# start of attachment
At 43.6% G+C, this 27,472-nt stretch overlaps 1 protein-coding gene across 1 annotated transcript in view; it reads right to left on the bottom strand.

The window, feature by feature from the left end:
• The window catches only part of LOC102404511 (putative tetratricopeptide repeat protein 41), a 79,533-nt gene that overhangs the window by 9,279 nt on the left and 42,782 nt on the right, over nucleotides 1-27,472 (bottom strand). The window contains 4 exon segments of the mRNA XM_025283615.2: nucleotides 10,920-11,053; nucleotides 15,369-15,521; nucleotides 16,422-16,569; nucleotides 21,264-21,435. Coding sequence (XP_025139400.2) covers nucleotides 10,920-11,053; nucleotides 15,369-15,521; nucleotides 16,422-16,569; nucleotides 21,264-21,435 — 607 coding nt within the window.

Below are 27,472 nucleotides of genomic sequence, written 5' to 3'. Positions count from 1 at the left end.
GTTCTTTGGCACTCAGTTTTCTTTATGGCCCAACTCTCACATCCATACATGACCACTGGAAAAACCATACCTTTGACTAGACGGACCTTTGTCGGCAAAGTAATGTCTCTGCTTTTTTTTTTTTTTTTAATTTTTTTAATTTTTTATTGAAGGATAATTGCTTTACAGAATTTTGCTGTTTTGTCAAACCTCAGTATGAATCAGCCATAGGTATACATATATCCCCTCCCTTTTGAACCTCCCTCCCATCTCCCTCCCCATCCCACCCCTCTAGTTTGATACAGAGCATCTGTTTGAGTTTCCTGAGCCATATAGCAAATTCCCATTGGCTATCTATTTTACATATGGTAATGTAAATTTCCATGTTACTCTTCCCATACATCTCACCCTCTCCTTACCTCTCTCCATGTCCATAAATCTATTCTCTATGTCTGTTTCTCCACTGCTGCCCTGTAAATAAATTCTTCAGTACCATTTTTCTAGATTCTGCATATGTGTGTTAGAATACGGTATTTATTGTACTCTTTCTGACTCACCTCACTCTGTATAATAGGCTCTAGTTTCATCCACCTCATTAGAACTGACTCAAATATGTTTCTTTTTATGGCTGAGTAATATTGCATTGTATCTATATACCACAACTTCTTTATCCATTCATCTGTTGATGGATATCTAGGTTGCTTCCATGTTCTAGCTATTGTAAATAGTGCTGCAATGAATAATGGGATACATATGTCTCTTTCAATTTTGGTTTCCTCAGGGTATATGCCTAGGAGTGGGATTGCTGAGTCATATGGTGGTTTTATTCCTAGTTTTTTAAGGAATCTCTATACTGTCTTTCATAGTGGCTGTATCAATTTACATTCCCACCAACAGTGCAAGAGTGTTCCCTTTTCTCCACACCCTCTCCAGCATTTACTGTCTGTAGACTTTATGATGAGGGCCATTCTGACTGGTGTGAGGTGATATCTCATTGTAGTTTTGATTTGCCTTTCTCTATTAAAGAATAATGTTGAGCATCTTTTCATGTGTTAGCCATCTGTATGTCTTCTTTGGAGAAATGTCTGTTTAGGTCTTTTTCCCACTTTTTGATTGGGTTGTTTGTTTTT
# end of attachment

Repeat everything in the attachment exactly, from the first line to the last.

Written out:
At 43.6% G+C, this 27,472-nt stretch overlaps 1 protein-coding gene across 1 annotated transcript in view; it reads right to left on the bottom strand.

The window, feature by feature from the left end:
• The window catches only part of LOC102404511 (putative tetratricopeptide repeat protein 41), a 79,533-nt gene that overhangs the window by 9,279 nt on the left and 42,782 nt on the right, over nucleotides 1-27,472 (bottom strand). The window contains 4 exon segments of the mRNA XM_025283615.2: nucleotides 10,920-11,053; nucleotides 15,369-15,521; nucleotides 16,422-16,569; nucleotides 21,264-21,435. Coding sequence (XP_025139400.2) covers nucleotides 10,920-11,053; nucleotides 15,369-15,521; nucleotides 16,422-16,569; nucleotides 21,264-21,435 — 607 coding nt within the window.

Below are 27,472 nucleotides of genomic sequence, written 5' to 3'. Positions count from 1 at the left end.
GTTCTTTGGCACTCAGTTTTCTTTATGGCCCAACTCTCACATCCATACATGACCACTGGAAAAACCATACCTTTGACTAGACGGACCTTTGTCGGCAAAGTAATGTCTCTGCTTTTTTTTTTTTTTTTAATTTTTTTAATTTTTTATTGAAGGATAATTGCTTTACAGAATTTTGCTGTTTTGTCAAACCTCAGTATGAATCAGCCATAGGTATACATATATCCCCTCCCTTTTGAACCTCCCTCCCATCTCCCTCCCCATCCCACCCCTCTAGTTTGATACAGAGCATCTGTTTGAGTTTCCTGAGCCATATAGCAAATTCCCATTGGCTATCTATTTTACATATGGTAATGTAAATTTCCATGTTACTCTTCCCATACATCTCACCCTCTCCTTACCTCTCTCCATGTCCATAAATCTATTCTCTATGTCTGTTTCTCCACTGCTGCCCTGTAAATAAATTCTTCAGTACCATTTTTCTAGATTCTGCATATGTGTGTTAGAATACGGTATTTATTGTACTCTTTCTGACTCACCTCACTCTGTATAATAGGCTCTAGTTTCATCCACCTCATTAGAACTGACTCAAATATGTTTCTTTTTATGGCTGAGTAATATTGCATTGTATCTATATACCACAACTTCTTTATCCATTCATCTGTTGATGGATATCTAGGTTGCTTCCATGTTCTAGCTATTGTAAATAGTGCTGCAATGAATAATGGGATACATATGTCTCTTTCAATTTTGGTTTCCTCAGGGTATATGCCTAGGAGTGGGATTGCTGAGTCATATGGTGGTTTTATTCCTAGTTTTTTAAGGAATCTCTATACTGTCTTTCATAGTGGCTGTATCAATTTACATTCCCACCAACAGTGCAAGAGTGTTCCCTTTTCTCCACACCCTCTCCAGCATTTACTGTCTGTAGACTTTATGATGAGGGCCATTCTGACTGGTGTGAGGTGATATCTCATTGTAGTTTTGATTTGCCTTTCTCTATTAAAGAATAATGTTGAGCATCTTTTCATGTGTTAGCCATCTGTATGTCTTCTTTGGAGAAATGTCTGTTTAGGTCTTTTTCCCACTTTTTGATTGGGTTGTTTGTTTTT